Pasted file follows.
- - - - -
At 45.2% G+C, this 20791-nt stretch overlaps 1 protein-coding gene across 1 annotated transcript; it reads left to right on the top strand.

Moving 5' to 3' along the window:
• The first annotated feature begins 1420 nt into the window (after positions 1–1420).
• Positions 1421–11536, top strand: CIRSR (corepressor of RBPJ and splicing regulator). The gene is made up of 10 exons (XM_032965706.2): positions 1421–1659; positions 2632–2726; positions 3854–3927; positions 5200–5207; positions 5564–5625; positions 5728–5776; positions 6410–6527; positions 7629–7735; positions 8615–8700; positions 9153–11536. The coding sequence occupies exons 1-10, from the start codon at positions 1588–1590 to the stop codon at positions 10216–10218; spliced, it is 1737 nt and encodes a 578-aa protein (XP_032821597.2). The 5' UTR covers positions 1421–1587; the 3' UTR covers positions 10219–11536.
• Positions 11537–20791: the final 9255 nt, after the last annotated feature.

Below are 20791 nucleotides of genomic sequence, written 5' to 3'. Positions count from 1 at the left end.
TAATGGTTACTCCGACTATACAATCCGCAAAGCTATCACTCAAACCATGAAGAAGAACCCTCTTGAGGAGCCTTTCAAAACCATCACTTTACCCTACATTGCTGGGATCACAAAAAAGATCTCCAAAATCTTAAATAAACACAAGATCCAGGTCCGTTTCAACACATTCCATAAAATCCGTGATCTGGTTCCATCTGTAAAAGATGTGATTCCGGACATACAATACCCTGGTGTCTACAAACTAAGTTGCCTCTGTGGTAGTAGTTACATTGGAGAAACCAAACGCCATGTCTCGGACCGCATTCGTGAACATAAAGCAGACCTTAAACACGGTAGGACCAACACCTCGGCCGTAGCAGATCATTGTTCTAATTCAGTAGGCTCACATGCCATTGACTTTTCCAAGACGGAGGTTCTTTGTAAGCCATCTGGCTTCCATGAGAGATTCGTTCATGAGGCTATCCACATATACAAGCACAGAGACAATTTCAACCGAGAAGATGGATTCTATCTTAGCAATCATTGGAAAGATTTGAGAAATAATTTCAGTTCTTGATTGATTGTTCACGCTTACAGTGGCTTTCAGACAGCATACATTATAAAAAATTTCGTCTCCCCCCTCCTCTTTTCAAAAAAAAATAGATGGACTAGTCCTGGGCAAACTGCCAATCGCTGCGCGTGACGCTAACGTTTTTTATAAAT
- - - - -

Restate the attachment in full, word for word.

At 45.2% G+C, this 20791-nt stretch overlaps 1 protein-coding gene across 1 annotated transcript; it reads left to right on the top strand.

Moving 5' to 3' along the window:
• The first annotated feature begins 1420 nt into the window (after positions 1–1420).
• Positions 1421–11536, top strand: CIRSR (corepressor of RBPJ and splicing regulator). The gene is made up of 10 exons (XM_032965706.2): positions 1421–1659; positions 2632–2726; positions 3854–3927; positions 5200–5207; positions 5564–5625; positions 5728–5776; positions 6410–6527; positions 7629–7735; positions 8615–8700; positions 9153–11536. The coding sequence occupies exons 1-10, from the start codon at positions 1588–1590 to the stop codon at positions 10216–10218; spliced, it is 1737 nt and encodes a 578-aa protein (XP_032821597.2). The 5' UTR covers positions 1421–1587; the 3' UTR covers positions 10219–11536.
• Positions 11537–20791: the final 9255 nt, after the last annotated feature.

Below are 20791 nucleotides of genomic sequence, written 5' to 3'. Positions count from 1 at the left end.
TAATGGTTACTCCGACTATACAATCCGCAAAGCTATCACTCAAACCATGAAGAAGAACCCTCTTGAGGAGCCTTTCAAAACCATCACTTTACCCTACATTGCTGGGATCACAAAAAAGATCTCCAAAATCTTAAATAAACACAAGATCCAGGTCCGTTTCAACACATTCCATAAAATCCGTGATCTGGTTCCATCTGTAAAAGATGTGATTCCGGACATACAATACCCTGGTGTCTACAAACTAAGTTGCCTCTGTGGTAGTAGTTACATTGGAGAAACCAAACGCCATGTCTCGGACCGCATTCGTGAACATAAAGCAGACCTTAAACACGGTAGGACCAACACCTCGGCCGTAGCAGATCATTGTTCTAATTCAGTAGGCTCACATGCCATTGACTTTTCCAAGACGGAGGTTCTTTGTAAGCCATCTGGCTTCCATGAGAGATTCGTTCATGAGGCTATCCACATATACAAGCACAGAGACAATTTCAACCGAGAAGATGGATTCTATCTTAGCAATCATTGGAAAGATTTGAGAAATAATTTCAGTTCTTGATTGATTGTTCACGCTTACAGTGGCTTTCAGACAGCATACATTATAAAAAATTTCGTCTCCCCCCTCCTCTTTTCAAAAAAAAATAGATGGACTAGTCCTGGGCAAACTGCCAATCGCTGCGCGTGACGCTAACGTTTTTTATAAAT